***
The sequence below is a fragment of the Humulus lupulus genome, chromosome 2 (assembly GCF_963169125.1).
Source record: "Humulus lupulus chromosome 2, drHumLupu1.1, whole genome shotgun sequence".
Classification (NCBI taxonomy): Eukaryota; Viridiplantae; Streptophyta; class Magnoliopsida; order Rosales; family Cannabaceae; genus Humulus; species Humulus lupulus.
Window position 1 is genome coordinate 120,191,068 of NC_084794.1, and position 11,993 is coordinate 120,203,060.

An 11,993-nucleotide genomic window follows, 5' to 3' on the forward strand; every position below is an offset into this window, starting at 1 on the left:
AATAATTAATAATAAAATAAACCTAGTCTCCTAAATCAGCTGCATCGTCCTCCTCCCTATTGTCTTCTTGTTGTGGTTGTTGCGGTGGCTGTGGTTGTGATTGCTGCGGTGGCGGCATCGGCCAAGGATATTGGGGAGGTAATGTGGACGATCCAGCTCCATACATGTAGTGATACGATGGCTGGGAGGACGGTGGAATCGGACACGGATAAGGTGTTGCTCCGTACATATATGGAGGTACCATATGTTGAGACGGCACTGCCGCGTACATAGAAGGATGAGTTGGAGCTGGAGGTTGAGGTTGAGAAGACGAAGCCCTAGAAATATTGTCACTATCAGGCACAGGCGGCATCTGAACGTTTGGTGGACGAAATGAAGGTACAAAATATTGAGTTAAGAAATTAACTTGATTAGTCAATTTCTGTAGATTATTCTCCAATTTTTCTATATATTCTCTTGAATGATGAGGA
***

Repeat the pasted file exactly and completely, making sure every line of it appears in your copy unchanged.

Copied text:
The sequence below is a fragment of the Humulus lupulus genome, chromosome 2 (assembly GCF_963169125.1).
Source record: "Humulus lupulus chromosome 2, drHumLupu1.1, whole genome shotgun sequence".
Classification (NCBI taxonomy): Eukaryota; Viridiplantae; Streptophyta; class Magnoliopsida; order Rosales; family Cannabaceae; genus Humulus; species Humulus lupulus.
Window position 1 is genome coordinate 120,191,068 of NC_084794.1, and position 11,993 is coordinate 120,203,060.

An 11,993-nucleotide genomic window follows, 5' to 3' on the forward strand; every position below is an offset into this window, starting at 1 on the left:
AATAATTAATAATAAAATAAACCTAGTCTCCTAAATCAGCTGCATCGTCCTCCTCCCTATTGTCTTCTTGTTGTGGTTGTTGCGGTGGCTGTGGTTGTGATTGCTGCGGTGGCGGCATCGGCCAAGGATATTGGGGAGGTAATGTGGACGATCCAGCTCCATACATGTAGTGATACGATGGCTGGGAGGACGGTGGAATCGGACACGGATAAGGTGTTGCTCCGTACATATATGGAGGTACCATATGTTGAGACGGCACTGCCGCGTACATAGAAGGATGAGTTGGAGCTGGAGGTTGAGGTTGAGAAGACGAAGCCCTAGAAATATTGTCACTATCAGGCACAGGCGGCATCTGAACGTTTGGTGGACGAAATGAAGGTACAAAATATTGAGTTAAGAAATTAACTTGATTAGTCAATTTCTGTAGATTATTCTCCAATTTTTCTATATATTCTCTTGAATGATGAGGA